Whitworth defensive back Bryce Hornbeck upends Linfield receiver Colton Smith during Northwest Conference play on Nov. 9, 2019, in the Pine Bowl.

The moment was textbook Bryce Hornbeck.

The Puget Sound Loggers’ offense had the ball deep in its zone Saturday, with the Whitworth Pirates football team clinging to a 16-12 lead on the road, at a stadium where the previous season it had not played all that well.

The Loggers faced a third-and-6 from their 7-yard line. Hornbeck saw a familiar formation, and right away he knew the Pirates’ defense had the right call for it.

It was a look the scout team had given during the week, and the scouts had burned Hornbeck for a big gain. But not the Loggers.

“When you work on something in practice so long and then you see it in the game,” the senior cornerback said, “it’s so rewarding.”

Hornbeck “body caught” the ball since, he said, “I don’t have the best hands,” and he took it 11 yards the other way for a Pirates touchdown. It gave the Pirates a 23-12 lead in a game they won 30-12, boosting their record to 3-0 during this shortened season.

“We’re in a battle of a game on the road and struggling offensively, and he comes up to make a play and break the game open,” Whitworth coach Rod Sandberg said. “Playmakers make game-changing plays. They make big plays when you need them.”

Such big plays have become something of a habit for Hornbeck. He has two interceptions this season – Whitworth’s final contest is at noon Saturday at home against Pacific Lutheran – both against UPS.

“He had a pick on that play prior, when we played (the Loggers) here,” junior cornerback Colten Chelin said of Hornbeck’s interception in a 53-6 victory on Feb. 13, when he also forced a fumble to save a touchdown. “He just read it really well.”

In the Pirates’ last season, in 2019, Hornbeck tied for the team lead with four interceptions, including two in a 38-31 overtime loss to Linfield against Wyatt Smith, the Northwest Conference’s Offensive Player of the Year.

During high school at Sedro-Woolley, Hornbeck showed a knack for the big play, Sandberg said, with game-changing punt returns in some big situations.

Hornbeck has been a strong zone corner, one of the best Whitworth has had, Sandberg said, as far as reading an offense and settling into a zone, and he has made strides to improve in other aspects.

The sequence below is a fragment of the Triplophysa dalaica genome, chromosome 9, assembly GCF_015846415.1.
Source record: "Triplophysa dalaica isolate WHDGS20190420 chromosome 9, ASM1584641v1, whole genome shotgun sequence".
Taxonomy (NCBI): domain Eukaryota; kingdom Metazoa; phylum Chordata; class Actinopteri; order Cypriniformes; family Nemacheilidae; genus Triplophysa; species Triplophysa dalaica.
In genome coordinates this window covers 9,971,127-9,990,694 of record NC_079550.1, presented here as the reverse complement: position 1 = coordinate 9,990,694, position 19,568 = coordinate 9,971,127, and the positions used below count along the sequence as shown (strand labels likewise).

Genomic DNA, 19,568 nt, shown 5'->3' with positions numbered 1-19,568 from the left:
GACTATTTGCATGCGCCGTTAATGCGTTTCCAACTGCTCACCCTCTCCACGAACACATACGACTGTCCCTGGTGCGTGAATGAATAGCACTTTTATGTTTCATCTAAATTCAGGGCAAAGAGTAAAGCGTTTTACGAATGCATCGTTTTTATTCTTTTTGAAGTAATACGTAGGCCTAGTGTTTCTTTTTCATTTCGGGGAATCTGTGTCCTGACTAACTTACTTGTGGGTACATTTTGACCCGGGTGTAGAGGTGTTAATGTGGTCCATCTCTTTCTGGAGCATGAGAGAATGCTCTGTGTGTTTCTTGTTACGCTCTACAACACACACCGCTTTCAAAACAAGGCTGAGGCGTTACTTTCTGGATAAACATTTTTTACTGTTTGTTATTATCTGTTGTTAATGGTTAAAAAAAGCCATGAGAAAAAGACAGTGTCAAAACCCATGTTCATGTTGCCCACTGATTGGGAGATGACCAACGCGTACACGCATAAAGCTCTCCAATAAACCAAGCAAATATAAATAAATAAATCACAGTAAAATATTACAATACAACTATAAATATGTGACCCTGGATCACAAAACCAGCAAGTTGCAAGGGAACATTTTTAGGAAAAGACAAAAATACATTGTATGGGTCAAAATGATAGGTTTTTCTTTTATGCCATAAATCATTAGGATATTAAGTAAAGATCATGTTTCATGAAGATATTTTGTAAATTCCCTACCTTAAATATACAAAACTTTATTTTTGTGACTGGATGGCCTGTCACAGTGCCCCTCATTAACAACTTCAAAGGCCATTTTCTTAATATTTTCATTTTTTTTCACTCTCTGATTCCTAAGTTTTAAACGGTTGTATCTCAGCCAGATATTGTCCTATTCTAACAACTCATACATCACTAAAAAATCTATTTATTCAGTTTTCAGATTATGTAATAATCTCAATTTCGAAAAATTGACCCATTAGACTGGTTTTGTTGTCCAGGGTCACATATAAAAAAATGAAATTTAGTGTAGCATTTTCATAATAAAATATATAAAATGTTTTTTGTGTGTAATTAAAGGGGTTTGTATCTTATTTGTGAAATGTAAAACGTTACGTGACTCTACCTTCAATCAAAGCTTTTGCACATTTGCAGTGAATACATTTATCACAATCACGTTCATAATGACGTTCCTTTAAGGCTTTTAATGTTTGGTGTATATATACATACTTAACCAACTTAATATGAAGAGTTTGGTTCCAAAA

“Not the fastest guy on the team, but maybe the craftiest guy,” Sandberg said of the 5-foot-8 Hornbeck. “He’s worked really hard on his speed and his ability to play man coverage, and I think that’s made him a more complete player.”

He has also grown into a leader on the defense and the entire team, Chelin said, through a commitment to being more vocal and by example.

Chelin often tries to get a head start on film study by showing up early, but invariably Hornbeck – a big Tom Brady fan due to the quarterback’s work ethic – is already there.

“He’s probably one of the hardest working, most intensive people I know,” Chelin said. “Every detail matters to him.”

Hornbeck is aware of the influence seniors have, in what they say and what they do. He pointed to the example of Taylor Roelofs, a senior cornerback at Whitworth when Hornbeck was a freshman. Hornbeck said he hopes he can inspire the team’s younger cornerbacks in a similar manner.

For other seniors, Saturday’s game against Pacific Lutheran will be their last with the Pirates before they graduate and move on to other pursuits.

Hornbeck said he is leaning toward coming back next fall and taking advantage of the NCAA waiver that gives players an extra year of eligibility due to the pandemic.

“These three games so far have shown we have an ability to be next level,” Hornbeck said of the Pirates’ defense. “Elite is what we’re aiming for, and next year is gonna be (another) opportunity to show that. I love the guys, I love the team, I love the program. Why not get another year?”

If that is the case, the Pirates will certainly take him for another year.

“For our team, we’re getting a guy with experience, a guy who brings confidence to everybody else,” Sandberg said. “Bryce is a coach in the meeting room and on the field, so you gain so much there.”